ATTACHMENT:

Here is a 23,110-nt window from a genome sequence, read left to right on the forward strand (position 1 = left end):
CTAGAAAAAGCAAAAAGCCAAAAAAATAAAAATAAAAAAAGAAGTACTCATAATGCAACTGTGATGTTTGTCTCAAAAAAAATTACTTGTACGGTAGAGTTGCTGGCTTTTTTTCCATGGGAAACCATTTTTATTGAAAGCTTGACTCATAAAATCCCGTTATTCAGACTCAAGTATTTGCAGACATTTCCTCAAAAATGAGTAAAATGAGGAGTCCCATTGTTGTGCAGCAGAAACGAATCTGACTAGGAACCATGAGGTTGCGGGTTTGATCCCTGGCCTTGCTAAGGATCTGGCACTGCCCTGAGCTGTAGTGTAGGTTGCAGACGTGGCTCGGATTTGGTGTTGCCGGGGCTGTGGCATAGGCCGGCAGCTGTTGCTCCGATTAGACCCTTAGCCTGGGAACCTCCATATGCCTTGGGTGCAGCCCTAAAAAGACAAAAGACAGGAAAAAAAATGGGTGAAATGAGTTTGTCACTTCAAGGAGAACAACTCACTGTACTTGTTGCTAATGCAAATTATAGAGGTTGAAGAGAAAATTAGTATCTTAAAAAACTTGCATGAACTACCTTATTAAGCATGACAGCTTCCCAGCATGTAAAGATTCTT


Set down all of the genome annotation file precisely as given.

Here is a 23,110-nt window from a genome sequence, read left to right on the forward strand (position 1 = left end):
CTAGAAAAAGCAAAAAGCCAAAAAAATAAAAATAAAAAAAGAAGTACTCATAATGCAACTGTGATGTTTGTCTCAAAAAAAATTACTTGTACGGTAGAGTTGCTGGCTTTTTTTCCATGGGAAACCATTTTTATTGAAAGCTTGACTCATAAAATCCCGTTATTCAGACTCAAGTATTTGCAGACATTTCCTCAAAAATGAGTAAAATGAGGAGTCCCATTGTTGTGCAGCAGAAACGAATCTGACTAGGAACCATGAGGTTGCGGGTTTGATCCCTGGCCTTGCTAAGGATCTGGCACTGCCCTGAGCTGTAGTGTAGGTTGCAGACGTGGCTCGGATTTGGTGTTGCCGGGGCTGTGGCATAGGCCGGCAGCTGTTGCTCCGATTAGACCCTTAGCCTGGGAACCTCCATATGCCTTGGGTGCAGCCCTAAAAAGACAAAAGACAGGAAAAAAAATGGGTGAAATGAGTTTGTCACTTCAAGGAGAACAACTCACTGTACTTGTTGCTAATGCAAATTATAGAGGTTGAAGAGAAAATTAGTATCTTAAAAAACTTGCATGAACTACCTTATTAAGCATGACAGCTTCCCAGCATGTAAAGATTCTT